Modeling Urban Bus Fuel Consumption in Shanghai, China, Based on Localized MOVES
place - north america, place - asia, place - urban, mode - bus, technology - emissions, technology - geographic information systems, planning - methods
Bus, energy consumption, Motor Vehicle Emission Simulator (MOVES)
In China, urban bus energy consumption is an increasing concern due to system expansion and poor energy efficiency due to frequent stopping and starting by buses. This study develops a mesoscopic bus energy consumption model based on the U.S. Environment Protection Agency’s Motor Vehicle Emission Simulator (MOVES). To localize MOVES, link operating mode distribution is calculated by bus GPS data collected from nine routes in Shanghai, China. A comparison of bus fuel economy between the U.S.A. and China is conducted to determine the model years in U.S.A. and China which have similar fuel consumption performance for buses with a certain weight. After MOVES localization, link energy consumption factors are estimated, and then the impacts of average speed, vehicle stops, acceleration, and road facility on link energy consumption factors are explored. Based on this exploration of influential variables, this study develops link-level bus energy consumption factor look-up tables for a variety of bus types. Model validation indicates that using link-level indicators to estimate bus energy consumption can achieve acceptable accuracy, and that the link type classification method can influence the accuracy of the mesoscopic bus energy consumption model. This study is useful to estimate bus energy consumption when instantaneous speed data is unavailable. This study also explores the extended application of MOVES by offering a procedure for applying MOVES to develop a bus energy consumption model in regions beyond the U.S.A.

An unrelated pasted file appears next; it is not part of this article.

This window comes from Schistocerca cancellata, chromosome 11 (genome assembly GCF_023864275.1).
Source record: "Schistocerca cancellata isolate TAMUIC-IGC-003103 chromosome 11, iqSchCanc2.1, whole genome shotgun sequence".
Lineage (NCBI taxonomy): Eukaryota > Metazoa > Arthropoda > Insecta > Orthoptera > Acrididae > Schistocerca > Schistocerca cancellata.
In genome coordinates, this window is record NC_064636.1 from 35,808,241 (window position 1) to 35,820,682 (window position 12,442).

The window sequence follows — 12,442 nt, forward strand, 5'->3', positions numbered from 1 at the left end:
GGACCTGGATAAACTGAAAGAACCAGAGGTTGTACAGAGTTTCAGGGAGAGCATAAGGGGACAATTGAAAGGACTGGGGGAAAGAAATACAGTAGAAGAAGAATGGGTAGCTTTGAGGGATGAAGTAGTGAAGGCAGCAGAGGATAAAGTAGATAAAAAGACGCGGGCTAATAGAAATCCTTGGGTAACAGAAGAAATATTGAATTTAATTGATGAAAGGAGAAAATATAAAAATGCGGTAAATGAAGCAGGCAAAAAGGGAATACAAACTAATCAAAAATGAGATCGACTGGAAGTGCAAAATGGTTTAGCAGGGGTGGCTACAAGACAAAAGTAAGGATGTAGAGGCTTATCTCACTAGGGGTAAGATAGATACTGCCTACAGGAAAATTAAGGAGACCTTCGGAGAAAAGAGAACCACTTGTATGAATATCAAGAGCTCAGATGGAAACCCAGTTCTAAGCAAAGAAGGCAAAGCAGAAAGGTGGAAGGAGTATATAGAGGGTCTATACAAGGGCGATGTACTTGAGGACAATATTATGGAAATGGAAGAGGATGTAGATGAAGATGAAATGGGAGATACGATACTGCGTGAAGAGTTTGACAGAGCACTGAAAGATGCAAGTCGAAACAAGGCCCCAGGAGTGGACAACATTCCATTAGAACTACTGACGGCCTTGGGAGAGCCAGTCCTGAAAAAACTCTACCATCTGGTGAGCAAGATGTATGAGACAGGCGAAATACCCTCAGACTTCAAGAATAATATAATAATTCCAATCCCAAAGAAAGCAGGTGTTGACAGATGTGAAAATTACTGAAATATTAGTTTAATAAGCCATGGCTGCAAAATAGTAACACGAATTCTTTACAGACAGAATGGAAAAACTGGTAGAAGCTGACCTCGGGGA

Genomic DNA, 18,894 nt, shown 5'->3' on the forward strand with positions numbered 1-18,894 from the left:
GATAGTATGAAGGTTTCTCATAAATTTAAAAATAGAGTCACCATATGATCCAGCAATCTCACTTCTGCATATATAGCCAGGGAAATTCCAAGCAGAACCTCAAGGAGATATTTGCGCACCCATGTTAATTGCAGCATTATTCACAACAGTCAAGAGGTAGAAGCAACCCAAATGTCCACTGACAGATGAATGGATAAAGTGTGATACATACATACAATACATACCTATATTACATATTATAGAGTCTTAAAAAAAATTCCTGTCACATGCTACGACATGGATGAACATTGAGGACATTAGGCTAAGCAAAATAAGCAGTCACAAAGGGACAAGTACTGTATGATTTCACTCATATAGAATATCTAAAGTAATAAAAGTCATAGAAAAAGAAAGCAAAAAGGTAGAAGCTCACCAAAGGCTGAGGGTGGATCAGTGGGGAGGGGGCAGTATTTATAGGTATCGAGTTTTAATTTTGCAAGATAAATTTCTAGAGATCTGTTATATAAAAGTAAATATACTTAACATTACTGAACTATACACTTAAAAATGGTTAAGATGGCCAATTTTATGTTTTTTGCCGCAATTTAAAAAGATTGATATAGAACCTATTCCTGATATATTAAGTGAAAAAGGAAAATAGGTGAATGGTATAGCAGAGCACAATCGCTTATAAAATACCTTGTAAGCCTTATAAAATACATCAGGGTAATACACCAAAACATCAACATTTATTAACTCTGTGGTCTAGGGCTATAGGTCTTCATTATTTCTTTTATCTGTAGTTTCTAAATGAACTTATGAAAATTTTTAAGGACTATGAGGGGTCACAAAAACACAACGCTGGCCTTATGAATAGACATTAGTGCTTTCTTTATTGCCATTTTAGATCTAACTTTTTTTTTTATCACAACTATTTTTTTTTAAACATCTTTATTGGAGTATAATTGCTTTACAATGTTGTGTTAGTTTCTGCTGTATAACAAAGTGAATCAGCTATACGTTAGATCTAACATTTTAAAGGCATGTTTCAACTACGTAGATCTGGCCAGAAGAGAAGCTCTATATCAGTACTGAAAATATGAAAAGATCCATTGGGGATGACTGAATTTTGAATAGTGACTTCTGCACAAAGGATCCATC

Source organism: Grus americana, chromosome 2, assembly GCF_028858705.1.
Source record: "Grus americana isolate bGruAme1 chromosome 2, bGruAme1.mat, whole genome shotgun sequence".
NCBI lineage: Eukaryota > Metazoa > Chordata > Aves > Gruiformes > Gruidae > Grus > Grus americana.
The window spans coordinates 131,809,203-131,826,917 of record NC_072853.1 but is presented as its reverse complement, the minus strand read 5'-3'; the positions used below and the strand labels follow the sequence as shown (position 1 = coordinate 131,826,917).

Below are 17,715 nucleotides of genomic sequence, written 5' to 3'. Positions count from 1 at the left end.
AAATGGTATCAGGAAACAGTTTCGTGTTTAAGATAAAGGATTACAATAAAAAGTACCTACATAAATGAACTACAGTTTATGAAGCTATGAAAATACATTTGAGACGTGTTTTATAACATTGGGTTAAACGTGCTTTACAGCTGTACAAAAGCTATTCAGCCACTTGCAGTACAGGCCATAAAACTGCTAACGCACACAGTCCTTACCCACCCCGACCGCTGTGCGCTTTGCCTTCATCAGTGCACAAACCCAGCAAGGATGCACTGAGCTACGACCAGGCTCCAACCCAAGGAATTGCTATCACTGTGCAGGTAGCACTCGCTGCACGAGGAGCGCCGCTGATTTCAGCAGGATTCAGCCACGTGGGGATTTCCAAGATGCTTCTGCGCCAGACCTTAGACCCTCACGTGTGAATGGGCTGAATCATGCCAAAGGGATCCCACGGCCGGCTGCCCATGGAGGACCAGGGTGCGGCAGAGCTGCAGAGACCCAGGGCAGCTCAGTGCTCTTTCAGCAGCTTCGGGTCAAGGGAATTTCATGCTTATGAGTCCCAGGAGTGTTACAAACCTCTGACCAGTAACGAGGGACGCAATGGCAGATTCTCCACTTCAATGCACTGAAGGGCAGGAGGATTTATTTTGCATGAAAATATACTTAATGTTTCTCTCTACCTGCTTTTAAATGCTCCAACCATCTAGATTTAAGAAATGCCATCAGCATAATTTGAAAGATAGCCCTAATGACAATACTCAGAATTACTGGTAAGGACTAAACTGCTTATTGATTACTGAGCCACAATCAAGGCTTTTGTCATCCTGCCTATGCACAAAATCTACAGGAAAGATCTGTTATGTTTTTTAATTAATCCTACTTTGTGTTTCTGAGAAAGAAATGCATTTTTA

Permission to publish the abstract has been given by SAGE, copyright remains with them.
Jia, W., Chen, X., & Shan, X. (2018). Modeling Urban Bus Fuel Consumption in Shanghai, China, Based on Localized MOVES. Transportation Research Record. https://doi.org/10.1177/0361198118793244